Cracker Barrel Trades the After-Church Crowd for the Pride Parade

Josh Abbotoy

In The Divided States of America, You Can’t Please Everyone

Pride Month might be over, but the ramifications for some companies are still unfolding. 

And one company still dealing with their June choices is of special interest to Southern Baptists.

While major corporations reel from consumer backlash against their LGBTQ vanguardism, heartland stalwarts like Cracker Barrel are behind the times. The recent outcry over Cracker Barrel’s sponsorship of the 2024 Nashville Pride festival shows that there is no safe, by-the-textbook corporate response to the moral revolution. In other words, companies have to pick a side.

A Muted Rainbow Hue in 2024

Before getting into what happened with Cracker Barrel, it’s important to consider how public support for this in-your-face normalization of perversity (see: San Fransisco pride parades) has been waning. Long-beleaguered social conservatives have been taking heart in 2024. The moral arc of history—or the slouch toward Gomorrah, depending on how you look at it—shows signs of exhaustion.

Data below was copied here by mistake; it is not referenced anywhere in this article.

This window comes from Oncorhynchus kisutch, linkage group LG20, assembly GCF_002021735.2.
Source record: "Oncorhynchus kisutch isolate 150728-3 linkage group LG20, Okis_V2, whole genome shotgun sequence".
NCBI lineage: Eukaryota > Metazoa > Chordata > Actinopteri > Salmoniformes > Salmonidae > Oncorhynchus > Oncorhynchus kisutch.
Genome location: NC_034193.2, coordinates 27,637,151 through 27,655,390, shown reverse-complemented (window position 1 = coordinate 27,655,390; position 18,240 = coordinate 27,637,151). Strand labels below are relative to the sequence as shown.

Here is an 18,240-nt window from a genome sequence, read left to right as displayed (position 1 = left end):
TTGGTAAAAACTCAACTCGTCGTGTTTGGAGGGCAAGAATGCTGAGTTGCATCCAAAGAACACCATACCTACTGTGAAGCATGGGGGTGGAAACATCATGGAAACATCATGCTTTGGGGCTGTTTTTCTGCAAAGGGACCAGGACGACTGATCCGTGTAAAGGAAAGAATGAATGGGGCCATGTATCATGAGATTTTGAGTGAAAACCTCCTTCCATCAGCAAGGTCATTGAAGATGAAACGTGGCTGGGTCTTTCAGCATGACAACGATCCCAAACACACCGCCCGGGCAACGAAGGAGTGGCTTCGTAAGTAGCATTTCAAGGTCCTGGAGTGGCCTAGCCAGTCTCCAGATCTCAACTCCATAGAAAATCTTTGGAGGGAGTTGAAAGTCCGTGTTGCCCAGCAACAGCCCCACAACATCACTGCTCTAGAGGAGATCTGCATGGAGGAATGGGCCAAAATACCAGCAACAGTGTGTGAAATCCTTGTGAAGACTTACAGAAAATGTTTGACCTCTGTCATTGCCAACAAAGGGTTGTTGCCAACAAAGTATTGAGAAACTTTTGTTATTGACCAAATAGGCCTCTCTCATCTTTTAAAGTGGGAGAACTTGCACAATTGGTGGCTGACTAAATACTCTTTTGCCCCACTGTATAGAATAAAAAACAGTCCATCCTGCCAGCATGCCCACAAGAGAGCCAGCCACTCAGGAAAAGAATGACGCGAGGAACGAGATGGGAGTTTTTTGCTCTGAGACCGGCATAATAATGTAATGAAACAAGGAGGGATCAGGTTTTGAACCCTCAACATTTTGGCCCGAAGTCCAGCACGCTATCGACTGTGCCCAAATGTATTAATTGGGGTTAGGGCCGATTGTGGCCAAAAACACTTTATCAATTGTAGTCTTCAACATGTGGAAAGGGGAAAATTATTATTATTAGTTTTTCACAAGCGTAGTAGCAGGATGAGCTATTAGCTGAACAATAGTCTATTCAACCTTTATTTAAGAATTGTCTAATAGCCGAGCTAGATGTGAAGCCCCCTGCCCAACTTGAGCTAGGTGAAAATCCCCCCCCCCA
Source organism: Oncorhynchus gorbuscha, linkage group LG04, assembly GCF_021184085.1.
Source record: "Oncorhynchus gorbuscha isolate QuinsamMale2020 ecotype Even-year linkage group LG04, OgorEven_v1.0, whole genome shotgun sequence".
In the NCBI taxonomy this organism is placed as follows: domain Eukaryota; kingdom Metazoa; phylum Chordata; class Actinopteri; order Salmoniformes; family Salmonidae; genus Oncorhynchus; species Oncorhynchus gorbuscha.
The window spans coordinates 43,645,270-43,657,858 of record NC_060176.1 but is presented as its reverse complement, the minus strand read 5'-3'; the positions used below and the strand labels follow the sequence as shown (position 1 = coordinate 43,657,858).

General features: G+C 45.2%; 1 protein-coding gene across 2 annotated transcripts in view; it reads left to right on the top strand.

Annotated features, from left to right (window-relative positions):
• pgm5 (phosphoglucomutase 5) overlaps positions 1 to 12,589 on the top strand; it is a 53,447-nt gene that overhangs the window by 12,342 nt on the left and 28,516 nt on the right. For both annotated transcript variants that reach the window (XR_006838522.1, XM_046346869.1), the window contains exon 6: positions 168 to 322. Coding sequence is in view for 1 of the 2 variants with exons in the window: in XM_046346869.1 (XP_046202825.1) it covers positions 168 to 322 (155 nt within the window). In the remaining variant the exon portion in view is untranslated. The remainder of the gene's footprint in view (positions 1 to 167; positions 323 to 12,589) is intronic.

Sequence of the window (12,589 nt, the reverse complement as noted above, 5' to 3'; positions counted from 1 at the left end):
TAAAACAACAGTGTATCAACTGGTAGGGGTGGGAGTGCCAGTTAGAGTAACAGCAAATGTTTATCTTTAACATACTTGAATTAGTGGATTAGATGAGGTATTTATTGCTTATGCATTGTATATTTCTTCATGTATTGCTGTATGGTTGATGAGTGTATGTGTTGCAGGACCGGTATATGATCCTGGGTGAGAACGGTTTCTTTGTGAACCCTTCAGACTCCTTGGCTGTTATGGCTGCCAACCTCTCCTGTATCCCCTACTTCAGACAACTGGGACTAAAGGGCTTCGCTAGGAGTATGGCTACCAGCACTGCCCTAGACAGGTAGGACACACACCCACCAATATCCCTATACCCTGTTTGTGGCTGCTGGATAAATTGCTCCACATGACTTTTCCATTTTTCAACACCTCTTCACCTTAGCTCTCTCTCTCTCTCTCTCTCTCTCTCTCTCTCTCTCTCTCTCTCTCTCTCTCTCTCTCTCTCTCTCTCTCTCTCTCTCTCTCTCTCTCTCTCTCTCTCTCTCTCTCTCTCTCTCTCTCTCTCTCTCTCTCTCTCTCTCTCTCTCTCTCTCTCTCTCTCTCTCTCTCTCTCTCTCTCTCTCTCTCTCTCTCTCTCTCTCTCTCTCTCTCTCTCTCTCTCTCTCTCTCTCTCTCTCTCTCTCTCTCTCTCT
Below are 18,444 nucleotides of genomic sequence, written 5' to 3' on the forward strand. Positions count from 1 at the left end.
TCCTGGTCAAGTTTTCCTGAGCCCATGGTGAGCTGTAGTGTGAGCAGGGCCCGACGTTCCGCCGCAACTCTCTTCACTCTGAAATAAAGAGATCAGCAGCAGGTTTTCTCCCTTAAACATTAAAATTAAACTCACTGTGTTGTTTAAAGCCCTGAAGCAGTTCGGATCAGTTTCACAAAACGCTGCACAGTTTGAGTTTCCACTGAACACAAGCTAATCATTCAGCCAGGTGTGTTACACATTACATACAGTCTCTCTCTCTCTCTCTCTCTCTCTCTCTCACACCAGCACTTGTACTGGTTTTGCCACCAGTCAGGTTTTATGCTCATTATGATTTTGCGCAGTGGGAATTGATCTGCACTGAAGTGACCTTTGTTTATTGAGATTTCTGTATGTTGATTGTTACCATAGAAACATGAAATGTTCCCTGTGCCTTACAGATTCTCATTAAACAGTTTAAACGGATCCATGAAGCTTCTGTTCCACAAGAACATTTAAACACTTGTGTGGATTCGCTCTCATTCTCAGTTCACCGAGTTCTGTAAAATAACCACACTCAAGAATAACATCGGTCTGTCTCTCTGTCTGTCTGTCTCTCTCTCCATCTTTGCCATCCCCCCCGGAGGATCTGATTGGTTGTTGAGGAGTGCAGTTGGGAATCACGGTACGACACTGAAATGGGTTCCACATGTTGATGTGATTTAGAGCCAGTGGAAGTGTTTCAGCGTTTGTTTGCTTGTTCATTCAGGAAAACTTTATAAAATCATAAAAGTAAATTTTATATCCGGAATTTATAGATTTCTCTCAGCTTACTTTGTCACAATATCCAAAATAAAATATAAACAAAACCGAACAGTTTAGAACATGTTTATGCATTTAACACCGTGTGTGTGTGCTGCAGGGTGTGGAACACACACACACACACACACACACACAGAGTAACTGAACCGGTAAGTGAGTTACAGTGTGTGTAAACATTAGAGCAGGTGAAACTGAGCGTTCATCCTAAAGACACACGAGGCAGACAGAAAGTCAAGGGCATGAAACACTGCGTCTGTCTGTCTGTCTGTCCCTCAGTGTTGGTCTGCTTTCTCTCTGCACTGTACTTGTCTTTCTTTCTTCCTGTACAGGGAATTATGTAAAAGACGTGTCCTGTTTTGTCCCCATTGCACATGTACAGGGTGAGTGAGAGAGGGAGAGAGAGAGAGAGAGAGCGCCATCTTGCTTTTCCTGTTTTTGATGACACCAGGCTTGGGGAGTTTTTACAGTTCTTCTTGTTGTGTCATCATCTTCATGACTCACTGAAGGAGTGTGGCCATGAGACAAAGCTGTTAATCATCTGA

Corporate pride is sputtering. As June rolled around this year, Forbes and other outlets bemoaned a lackadaisical pride month in which major American brands like Bud Light, Nike, Target, and North Face took a much quieter approach, apparently having learned a lesson from recent boycotts. Being in the vanguard of the moral revolution can hurt your bottom line. A reported eighteen percent of corporations (and thirty percent of consumer staple products companies) scaled down their 2024 Pride Month plans due to conservative pressure.

The LGBTQ vanguard has been on the defensive in the political realm, too, as waves of supposed “anti-LGBTQ” legislation sweep red states. The ACLU currently purports to be tracking 523 such bills for the 2024 legislative cycle, including bills protecting women’s sports, restricting the gender transition of minors, restricting gender/queer theory in public school curricula and libraries, requiring greater parental disclosure for children transitioning at school, and many other similar steps.

The slowing momentum behind the LGBTQ revolution has shown up in public opinion polling, as both Gallup (in 2023) and PRRI (in 2024) saw significant drops in support for same-sex marriage and enhanced treatment of LGBTQers as a protected class. The drop in support for LGBTQ rights was starkest amongst GOP voters, suggesting the possibility that the LGBTQ revolution that triumphed in Obergefell may, like abortion after Roe, be fated to fierce partisan contestation in the ensuing decades.